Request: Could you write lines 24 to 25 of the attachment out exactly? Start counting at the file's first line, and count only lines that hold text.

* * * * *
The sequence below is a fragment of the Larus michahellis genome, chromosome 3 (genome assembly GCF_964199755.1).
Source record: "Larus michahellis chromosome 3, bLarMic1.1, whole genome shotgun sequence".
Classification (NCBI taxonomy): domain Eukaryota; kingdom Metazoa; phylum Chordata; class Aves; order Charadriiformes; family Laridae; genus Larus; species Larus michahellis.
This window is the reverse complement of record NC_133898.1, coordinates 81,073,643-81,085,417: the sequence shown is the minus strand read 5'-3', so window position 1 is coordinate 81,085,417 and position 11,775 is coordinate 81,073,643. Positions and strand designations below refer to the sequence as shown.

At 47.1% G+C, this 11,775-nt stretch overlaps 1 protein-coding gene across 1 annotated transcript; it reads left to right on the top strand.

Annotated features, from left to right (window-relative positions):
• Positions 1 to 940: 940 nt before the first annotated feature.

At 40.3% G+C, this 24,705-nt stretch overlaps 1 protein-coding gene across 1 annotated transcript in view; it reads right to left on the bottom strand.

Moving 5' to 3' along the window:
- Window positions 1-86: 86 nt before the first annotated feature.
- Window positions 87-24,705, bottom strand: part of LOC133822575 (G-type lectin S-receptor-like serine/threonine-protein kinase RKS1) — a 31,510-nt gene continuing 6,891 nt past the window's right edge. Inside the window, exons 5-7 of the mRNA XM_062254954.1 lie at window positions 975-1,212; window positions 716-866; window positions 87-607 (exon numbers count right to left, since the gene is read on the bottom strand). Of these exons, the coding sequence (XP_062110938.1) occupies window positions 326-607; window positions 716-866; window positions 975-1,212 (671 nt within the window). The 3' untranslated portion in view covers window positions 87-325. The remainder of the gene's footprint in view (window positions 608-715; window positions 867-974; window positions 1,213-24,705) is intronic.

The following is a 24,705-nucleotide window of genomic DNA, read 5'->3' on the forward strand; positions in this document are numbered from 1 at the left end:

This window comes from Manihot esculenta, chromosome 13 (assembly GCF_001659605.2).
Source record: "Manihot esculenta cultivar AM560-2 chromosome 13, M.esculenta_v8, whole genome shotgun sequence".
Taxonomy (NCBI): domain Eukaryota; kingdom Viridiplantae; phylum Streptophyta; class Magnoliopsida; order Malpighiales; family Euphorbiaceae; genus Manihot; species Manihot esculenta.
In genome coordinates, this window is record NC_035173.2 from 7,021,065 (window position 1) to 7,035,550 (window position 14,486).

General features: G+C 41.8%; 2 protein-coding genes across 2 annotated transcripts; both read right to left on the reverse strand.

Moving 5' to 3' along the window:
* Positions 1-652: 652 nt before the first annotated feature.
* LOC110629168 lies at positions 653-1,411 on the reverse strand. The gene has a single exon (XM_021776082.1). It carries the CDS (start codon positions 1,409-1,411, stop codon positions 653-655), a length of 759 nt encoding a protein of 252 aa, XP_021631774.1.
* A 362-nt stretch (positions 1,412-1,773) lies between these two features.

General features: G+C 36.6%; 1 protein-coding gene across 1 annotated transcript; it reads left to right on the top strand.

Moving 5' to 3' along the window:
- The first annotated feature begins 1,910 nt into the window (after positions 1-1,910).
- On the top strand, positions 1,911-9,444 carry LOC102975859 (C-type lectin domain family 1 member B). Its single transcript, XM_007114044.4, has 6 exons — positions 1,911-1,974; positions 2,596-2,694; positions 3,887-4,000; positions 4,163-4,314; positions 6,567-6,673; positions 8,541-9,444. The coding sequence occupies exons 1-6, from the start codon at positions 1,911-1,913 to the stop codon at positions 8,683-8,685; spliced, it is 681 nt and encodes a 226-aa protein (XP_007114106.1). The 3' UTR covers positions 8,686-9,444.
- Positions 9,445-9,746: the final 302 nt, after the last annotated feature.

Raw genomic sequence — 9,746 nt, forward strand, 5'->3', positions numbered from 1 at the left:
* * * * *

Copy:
- The first annotated feature begins 1,910 nt into the window (after positions 1-1,910).
- On the top strand, positions 1,911-9,444 carry LOC102975859 (C-type lectin domain family 1 member B). Its single transcript, XM_007114044.4, has 6 exons — positions 1,911-1,974; positions 2,596-2,694; positions 3,887-4,000; positions 4,163-4,314; positions 6,567-6,673; positions 8,541-9,444. The coding sequence occupies exons 1-6, from the start codon at positions 1,911-1,913 to the stop codon at positions 8,683-8,685; spliced, it is 681 nt and encodes a 226-aa protein (XP_007114106.1). The 3' UTR covers positions 8,686-9,444.